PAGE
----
We’ve got one more league going, so in case you missed out on the first five, here’s (yet another) chance to get in on the action. This is just an early warning post, the sign up info will posted at 3pm ET today. Don’t miss it, so set your alarm or mark your calendar or do whatever else you need to do.
Just a week ago, Sergio Mitre apparently led the fifth starter competition. But then Al Aceves pitched well, so he was the story. Last night Phil Hughes pitched well, so Wednesday’s stories revolve around how he has stepped up in the fifth starter competition. That, and how this is Joba’s last chance — ever, according to many scribes — to audition for the rotation. The way we’ve seen this story portrayed makes the Yankees’ braintrust seem rather fickle.
I’m not really buying any of it. Maybe the team had a fifth starter picked out before they even came to camp. Maybe they’ve already made a decision based on what they’ve seen. I doubt, however, that they’re anxiously awaiting the results of exhibition games in order to determine the winner. These games are played under completely different circumstances than normal games, and I’m not sure the Yankees can make their decision based on those results.
That isn’t to say that the games are meaningless. The staff can observe the pitchers and see if they’re doing the right things — mixing pitches, throwing strikes, challenging hitters, etc. The results, though, shouldn’t much matter. As we’ve been saying all spring, there’s just too much going on.
Take Phil Hughes’s appearance last night for example. The results show that he pitched very well: 4 IP, 3 H, 0 R, 1 BB, 2 K, 59 pitches. Yet he faced mostly substitutes. Not only substitutes, but substitutes from the NL’s worst offense. Can the Yankees really trust the results in this case? Of course not. But they can observe other aspects of Hughes during the start and make determinations. That, I think, is what this competition is based on — if it’s really a competition at all.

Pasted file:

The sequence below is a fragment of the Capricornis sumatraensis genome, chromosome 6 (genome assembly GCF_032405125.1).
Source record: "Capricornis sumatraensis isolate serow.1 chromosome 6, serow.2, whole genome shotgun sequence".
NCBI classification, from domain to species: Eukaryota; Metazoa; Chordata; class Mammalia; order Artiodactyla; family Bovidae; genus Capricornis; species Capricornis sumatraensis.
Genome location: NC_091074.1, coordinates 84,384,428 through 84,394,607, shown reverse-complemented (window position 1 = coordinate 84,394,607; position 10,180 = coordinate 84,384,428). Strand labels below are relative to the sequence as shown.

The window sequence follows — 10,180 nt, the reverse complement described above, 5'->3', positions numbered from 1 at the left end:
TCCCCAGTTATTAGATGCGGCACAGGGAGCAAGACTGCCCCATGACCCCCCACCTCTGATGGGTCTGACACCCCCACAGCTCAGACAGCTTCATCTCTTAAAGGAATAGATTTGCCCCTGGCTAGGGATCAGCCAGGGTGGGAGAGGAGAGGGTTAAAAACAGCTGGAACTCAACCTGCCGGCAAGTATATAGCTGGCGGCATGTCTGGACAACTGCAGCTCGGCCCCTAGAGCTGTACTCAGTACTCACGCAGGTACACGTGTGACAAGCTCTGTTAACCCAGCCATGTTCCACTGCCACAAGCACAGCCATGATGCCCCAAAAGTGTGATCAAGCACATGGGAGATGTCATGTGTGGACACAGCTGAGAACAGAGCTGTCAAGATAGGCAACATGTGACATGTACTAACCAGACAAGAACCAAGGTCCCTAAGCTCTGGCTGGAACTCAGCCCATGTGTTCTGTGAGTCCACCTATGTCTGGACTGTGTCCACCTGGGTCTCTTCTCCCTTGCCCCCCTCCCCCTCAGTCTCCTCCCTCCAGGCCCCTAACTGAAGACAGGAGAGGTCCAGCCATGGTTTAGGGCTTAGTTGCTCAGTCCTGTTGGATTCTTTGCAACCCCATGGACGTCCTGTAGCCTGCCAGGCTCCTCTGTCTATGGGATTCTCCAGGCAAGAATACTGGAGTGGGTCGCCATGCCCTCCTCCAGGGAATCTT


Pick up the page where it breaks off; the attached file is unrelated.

Today Joba starts against Philadelphia, the NL’s best offense. If he goes his four innings, but allows five hits, two runs, and walks one, will that really be judged as worse than Hughes’s outing? The discrepancy in talent there is immense, the reserves on a terrible offense against the starters on the best offense. In fact, if Joba pitches well we should all be encouraged, since he did it against tougher competition.
This is all a rant to say that these stories in the newspaper don’t necessarily reflect the actual decision-making process. They’re stories based on the results of the game and conversations with staff. Maybe they give us a little insight into the team’s thought process, but maybe they don’t. Again, maybe the team is keeping its true intentions under wraps. We don’t know. What we do know, though, is that trusting the straight results of these spring training appearances won’t help us better guess the competition. There are just too many variables involved.
Sergio Mitre doesn’t stand much of a chance to break camp as the Yankees’ fifth starter. After pitching well in his first few outings he came back to earth in his latest, quelling the story he had created a few weeks ago. He is once again an afterthought, a pitcher not totally taken seriously as a starting candidate for the Yankees. But, since he’s out of options, chances are he’ll head to Boston as a member of the bullpen.